Policies and Procedures
Policy 720 – NC Sales Tax on Tangible Personal Property
June 5, 2015
June 5, 2015
The University must comply with North Carolina General Statute 105-164.4 to collect sales taxes on sales of tangible personal property. Tangible personal property is defined as “personal property that may be seen, weighed, measured, felt, or touched or is in any other manner perceptible to the senses.” Examples of tangible personal property sales include the following:
- Sales of prepared food and drink and prepaid meal plans to students, faculty, staff and visitors/guests
- Sales of textbooks and other publications
- Sales of UNC merchandise, including clothing
- Sales of surplus property (to non-state agencies)
- Sales of miscellaneous items (cookbooks, pictures, etc.)
- Rental of equipment (to non-state agencies)
- Merchandise/goods sold through auction (exceptions apply; see below)
N.C. General Statute 105-164.4(a) imposes a general tax on a retailer (including the University) of 4.75% and applicable local and transit rates. Currently, the Orange County tax rate is 2.25% and the transit tax is 0.50% for a total tax of 7.50%. Visit the N.C. Department of Revenue’s website for rates in all 100 North Carolina counties and check this link often, as rates may change.
Reason for Policy
North Carolina General Statute 105-164 Article 5, “North Carolina Sales and Use Tax Act,” requires The University of North Carolina at Chapel Hill (”University”) to collect sales taxes on all sales of tangible personal property. This applies to all University colleges, departments and units that sell tangible personal property.
A few items are exempt from the collecting of sales tax; these exemptions include:
- Gift certificates
- Prescription drugs
- Prescription glasses
An exemption from N.C. sales tax applies to auction sales in the following situations:
- The University unit conducting the auction is not engaged in selling the auctioned property on a regular basis (i.e. auctioning of furniture and equipment held for use in operations); or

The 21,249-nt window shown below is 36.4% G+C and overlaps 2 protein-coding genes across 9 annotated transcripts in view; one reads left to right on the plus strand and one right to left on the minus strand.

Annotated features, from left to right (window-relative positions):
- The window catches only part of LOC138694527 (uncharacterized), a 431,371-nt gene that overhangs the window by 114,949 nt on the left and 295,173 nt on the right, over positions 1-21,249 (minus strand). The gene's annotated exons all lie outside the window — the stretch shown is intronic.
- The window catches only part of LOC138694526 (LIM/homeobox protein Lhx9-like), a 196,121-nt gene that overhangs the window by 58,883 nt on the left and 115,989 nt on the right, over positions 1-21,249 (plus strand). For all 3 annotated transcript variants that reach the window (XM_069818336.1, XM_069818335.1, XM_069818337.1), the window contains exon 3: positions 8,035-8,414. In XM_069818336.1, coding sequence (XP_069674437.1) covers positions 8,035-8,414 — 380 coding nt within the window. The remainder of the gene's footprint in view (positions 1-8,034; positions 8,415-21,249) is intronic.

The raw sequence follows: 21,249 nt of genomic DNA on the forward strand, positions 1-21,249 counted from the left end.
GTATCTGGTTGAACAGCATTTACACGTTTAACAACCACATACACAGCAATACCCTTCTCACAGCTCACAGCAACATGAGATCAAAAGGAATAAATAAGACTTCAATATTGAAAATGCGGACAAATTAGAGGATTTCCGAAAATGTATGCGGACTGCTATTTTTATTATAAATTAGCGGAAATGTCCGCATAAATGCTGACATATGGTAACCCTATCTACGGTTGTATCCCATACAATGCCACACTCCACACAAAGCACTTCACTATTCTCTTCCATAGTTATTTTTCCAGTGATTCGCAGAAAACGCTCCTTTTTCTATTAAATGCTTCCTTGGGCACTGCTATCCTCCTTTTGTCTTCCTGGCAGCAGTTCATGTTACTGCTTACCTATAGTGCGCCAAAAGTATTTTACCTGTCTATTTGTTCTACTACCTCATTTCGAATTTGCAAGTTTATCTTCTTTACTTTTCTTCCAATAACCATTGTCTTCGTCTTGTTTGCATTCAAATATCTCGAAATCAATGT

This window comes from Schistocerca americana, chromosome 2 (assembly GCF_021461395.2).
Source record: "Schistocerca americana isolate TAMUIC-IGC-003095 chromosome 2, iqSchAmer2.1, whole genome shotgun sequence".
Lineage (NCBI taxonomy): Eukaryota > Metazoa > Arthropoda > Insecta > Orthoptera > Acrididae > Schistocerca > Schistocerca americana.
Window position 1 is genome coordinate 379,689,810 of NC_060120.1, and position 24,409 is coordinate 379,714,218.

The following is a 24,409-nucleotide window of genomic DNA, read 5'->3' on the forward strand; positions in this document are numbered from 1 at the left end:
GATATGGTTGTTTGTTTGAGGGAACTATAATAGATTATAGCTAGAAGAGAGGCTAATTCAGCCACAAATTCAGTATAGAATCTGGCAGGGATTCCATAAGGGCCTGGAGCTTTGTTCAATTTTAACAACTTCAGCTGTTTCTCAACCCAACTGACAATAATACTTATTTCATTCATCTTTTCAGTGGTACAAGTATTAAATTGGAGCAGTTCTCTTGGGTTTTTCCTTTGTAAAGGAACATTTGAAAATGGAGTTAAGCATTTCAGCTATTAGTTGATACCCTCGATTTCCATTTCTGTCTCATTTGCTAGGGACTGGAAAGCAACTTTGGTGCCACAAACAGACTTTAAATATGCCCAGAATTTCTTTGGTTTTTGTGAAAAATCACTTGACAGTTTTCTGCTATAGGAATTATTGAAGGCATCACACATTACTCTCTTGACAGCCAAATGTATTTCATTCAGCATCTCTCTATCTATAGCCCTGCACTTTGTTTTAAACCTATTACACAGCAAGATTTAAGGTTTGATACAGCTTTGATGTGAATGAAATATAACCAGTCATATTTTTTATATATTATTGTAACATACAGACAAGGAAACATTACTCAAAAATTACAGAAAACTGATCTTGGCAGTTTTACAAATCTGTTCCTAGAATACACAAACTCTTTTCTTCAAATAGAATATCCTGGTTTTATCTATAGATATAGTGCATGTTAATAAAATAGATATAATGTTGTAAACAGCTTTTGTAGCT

- The University unit conducting the auction acts as agent for the owner of the property (e.g. estate sale of household possessions).
A. Out-of-State/County Sales
North Carolina sales tax should not be charged on sales made to customers who take delivery outside the State of North Carolina. The exception to this rule is when the seller has knowledge that an out-of-state customer intends to bring the purchased property to North Carolina for storage, use or consumption.For sales delivered to other North Carolina counties, the respective local and transit rates are to be applied. Refer to the N.C. Department of Revenue’s website for respective counties’ sales tax rates.If a University department sells items while physically present in another state (example: selling continuing education material at a medical convention), the department should contact the Controller’s Office prior to the event to determine whether the sales will be subject to sales tax. If a sales tax liability is incurred, departments should work with the Controller’s Office to ensure that all accounting and reporting requirements are met.
B. Online Sales
North Carolina sales tax including the respective county sales tax rate (based on the “ship to” address) must be charged on any online sales made to customers who take delivery inside the State of North Carolina.
Online sales to customers who do not take delivery inside the State of North Carolina are not subject to North Carolina sales tax unless the seller has knowledge that the customer intends to bring the purchased property to North Carolina for storage, use or consumption. Please contact the Controller’s Office with any questions on or related to this topic.
C. Sales to Other University Departments or State Agencies
Sales of tangible personal property to other State Agencies of the State of North Carolina are exempt from sales tax per N.C. General Statute 105-164.13(52). No sales tax is required to be charged provided all of the following conditions are met:
- The items are purchased by a State Agency.
- The items are purchased pursuant to a valid purchase order issued by the State agency that contains the exemption number of the agency and a description of the property purchased, or the items purchased are paid for with a State-issued check, electronic deposit, credit card, procurement card or credit account for the State agency.
- For all purchases other than by an agency-issued purchase order, the agency must provide to or have on file with the retailer the agency’s exemption number as well as a properly completed exemption certificate.
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